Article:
Portable C++ on Windows: Part 1 – Compilers and Command Lines

Danushka and I decided to start a new game engine, and this time portability and simplicity are our two major concerns. The portability is mainly because Danu wants to use linux, and I don’t. Even if we were’t going for portability, we would probably still try to use open tools like Eclipse CDT because the Eclipse platform will allow us to maintain a completely integrated development environment for the engine, including any custom tooling needed for the engine, right through to the end-users of the engine (the game developers).

So, as you may have guessed by now, our tool-chain focusses around the Eclipse CDT (C/C++ Development Tools). In order to use this on windows, you’re going to need a version of gcc, and if you want to build any libraries you’ll probably need a BASH-esque command line replacement. So the tool-chain I am using is this:

  • Eclipse CDT (Gaynemede/3.4)
  • MinGW
  • MinGW-GDB
  • MinGW-MSYS

Also, to facilitate portable development we are using a couple of libraries, namely:

  • Boost
  • SFML
  • Xerces

This first part in my series on “Portable C++ on Windows” will discuss setting up MinGW, MinGW-GDB and MinGW-MSYS. The second part will discuss building Boost, SFML and Xerces, and the third will show you how to put it all together in the Eclipse CDT.

Part 1 – Compilers and Command Lines

These instructions are based on my experiences following these instructions. I am running Vista, and I have hand-picked a combination of the versions of the tools listed below because they worked for me. I also did things slightly differently to the aforementioned instructions because I ran into problems. If you have any problems, drop me a comment and I’ll try get back to ya.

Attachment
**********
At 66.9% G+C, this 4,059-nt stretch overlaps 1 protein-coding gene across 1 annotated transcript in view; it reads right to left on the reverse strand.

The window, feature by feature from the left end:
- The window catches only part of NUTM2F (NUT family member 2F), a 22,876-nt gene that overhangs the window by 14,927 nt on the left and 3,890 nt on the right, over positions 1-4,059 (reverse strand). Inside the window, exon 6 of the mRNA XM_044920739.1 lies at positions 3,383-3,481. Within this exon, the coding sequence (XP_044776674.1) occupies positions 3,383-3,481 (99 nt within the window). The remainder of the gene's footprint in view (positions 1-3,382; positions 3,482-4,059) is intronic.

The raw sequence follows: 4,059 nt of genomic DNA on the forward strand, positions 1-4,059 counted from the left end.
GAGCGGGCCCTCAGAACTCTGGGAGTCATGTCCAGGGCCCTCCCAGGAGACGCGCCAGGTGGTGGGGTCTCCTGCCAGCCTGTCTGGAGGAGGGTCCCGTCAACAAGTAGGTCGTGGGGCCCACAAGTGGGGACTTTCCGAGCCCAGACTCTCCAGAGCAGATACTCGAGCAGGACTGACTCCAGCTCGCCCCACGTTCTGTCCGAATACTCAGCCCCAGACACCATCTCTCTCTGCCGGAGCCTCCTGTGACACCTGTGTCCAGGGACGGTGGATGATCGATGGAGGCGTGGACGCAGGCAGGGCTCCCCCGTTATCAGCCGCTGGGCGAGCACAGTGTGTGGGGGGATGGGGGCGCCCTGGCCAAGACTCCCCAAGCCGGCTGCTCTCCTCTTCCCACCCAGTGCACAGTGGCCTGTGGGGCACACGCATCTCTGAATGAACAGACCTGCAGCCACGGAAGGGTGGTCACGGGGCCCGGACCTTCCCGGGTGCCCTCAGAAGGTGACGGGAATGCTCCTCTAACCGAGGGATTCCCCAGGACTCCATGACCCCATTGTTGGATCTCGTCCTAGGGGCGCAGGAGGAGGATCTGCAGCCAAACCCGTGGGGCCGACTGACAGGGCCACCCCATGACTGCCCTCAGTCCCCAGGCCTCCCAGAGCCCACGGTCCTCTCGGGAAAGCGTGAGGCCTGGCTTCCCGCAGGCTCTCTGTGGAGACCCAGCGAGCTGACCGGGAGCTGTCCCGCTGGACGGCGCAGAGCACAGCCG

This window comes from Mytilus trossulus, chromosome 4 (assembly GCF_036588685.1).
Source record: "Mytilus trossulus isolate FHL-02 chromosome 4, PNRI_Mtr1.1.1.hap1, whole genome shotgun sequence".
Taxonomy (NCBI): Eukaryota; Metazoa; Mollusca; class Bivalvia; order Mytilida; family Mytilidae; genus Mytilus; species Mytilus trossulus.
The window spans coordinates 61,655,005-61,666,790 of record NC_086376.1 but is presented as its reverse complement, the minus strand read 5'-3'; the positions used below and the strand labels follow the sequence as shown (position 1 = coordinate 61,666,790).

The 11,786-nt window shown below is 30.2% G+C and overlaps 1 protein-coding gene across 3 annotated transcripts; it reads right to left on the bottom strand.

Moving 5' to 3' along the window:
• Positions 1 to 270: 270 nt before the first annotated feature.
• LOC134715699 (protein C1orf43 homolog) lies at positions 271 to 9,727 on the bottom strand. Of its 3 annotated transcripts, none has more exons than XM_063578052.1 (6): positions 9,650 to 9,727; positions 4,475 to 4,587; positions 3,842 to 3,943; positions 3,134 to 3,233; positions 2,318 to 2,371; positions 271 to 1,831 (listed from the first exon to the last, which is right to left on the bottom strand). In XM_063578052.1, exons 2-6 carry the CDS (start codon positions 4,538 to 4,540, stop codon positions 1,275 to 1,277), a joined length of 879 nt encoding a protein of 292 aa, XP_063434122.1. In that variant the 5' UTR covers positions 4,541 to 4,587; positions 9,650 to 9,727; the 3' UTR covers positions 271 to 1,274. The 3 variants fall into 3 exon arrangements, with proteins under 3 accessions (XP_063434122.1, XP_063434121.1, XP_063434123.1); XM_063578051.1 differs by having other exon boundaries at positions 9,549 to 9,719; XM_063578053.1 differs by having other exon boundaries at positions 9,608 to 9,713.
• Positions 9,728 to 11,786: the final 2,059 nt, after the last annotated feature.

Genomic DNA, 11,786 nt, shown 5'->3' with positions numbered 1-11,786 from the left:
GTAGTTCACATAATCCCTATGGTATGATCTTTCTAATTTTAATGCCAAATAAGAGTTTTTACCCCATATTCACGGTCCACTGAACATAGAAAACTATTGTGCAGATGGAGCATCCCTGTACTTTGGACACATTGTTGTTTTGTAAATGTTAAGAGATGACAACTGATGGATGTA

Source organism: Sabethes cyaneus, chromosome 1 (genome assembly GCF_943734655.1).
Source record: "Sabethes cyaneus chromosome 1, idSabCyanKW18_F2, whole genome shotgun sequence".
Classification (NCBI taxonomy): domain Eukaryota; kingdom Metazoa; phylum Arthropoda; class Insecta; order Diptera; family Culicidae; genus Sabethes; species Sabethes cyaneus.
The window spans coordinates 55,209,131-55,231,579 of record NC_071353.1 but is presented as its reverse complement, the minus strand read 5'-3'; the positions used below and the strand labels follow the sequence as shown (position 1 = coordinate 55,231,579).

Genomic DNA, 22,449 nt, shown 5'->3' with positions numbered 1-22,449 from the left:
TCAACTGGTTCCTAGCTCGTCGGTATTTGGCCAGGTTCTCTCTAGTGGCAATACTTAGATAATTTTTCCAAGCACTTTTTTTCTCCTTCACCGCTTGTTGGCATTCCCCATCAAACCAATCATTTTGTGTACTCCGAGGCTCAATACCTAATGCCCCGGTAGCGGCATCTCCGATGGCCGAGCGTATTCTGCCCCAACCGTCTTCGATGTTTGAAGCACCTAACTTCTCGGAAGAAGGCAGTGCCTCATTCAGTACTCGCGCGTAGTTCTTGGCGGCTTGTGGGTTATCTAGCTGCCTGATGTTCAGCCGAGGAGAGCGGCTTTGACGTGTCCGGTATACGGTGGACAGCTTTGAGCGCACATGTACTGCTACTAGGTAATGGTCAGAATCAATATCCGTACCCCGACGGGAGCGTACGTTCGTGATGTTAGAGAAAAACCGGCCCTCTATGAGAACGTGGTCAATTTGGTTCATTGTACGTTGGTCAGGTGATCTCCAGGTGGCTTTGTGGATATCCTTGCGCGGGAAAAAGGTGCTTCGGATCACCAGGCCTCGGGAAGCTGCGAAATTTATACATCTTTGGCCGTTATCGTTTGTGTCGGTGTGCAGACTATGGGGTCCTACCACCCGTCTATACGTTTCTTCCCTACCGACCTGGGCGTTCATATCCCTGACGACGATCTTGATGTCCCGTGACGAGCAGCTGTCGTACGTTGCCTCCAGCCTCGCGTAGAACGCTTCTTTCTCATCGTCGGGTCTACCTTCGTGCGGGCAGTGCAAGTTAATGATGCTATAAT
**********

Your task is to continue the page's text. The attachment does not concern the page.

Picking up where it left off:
Yout first step should be to download the following (just download them, don’t do anything with them yet):

Ok, step 2: Install MinGW to c:MinGW.  It is a very good idea to install into a path where there are no spaces, MinGW doesn’t really like them. The post install process will run, follow it through, it’s quite straight-forward.

Step 3: Install GDB into the c:MinGW folder. The archive contains a folder structure that is analogous to the c:MinGW folder, so merge the two. gdb.exe should end up in c:MinGWbin.

Step 4 is to install MinGW-MSYS, run the installer, telling it to install in c:msys1.0. This will install version 1.0.10. Extract the update archive (version 1.0.11) into the c:msys1.0 folder. Again the archive’s structure is analogous to the installed structure so the two should merge.

Step 5: Install the msys dtk by running the installer.

Step 6: Install the latest version of m4. Make sure that m4.exe goes into c:msys1.0bin

By now you should have an “M” icon on your desktop. Make sure you always choose to “Run As Administrator” for this if you are on Vista and you’re not a local admin (But don’t run it yet).

Step 7: Extract the automake, autoconf and libtool archives to c:temp (they will each then have their own folder, eg c:tempautomake-1.10 etc…)

Step 8: Run msys as administrator. You are now presented with a unix-esque command line. Directories are mounted so that all of your c-drive contents are under /c, so c:temp would be /c/temp. Change directory into each of the folders extracted in step 7, and run the following:

./configure --prefix=/mingw && make && make install

If you have problems building or installing the above, you may not be running as administrator.

Step 9: Get a real text editor, like TextPad, or Notepad++ (or any other one that allows you to choose your line ending type, we want LF endings), and edit C:msys1.0etcprofile. Make the following changes:

Find the line that says:


and replace it with:


Then add the following immediately before the line you just changed:

CFLAGS="-pipe -O2 -mms-bitfields -march=i686"

That’s it. Close MSYS and re-open it, and you should be away laughing. Stay tuned for the next part of the series on building Xerces, Boost and SFML (we may not have to build SFML).

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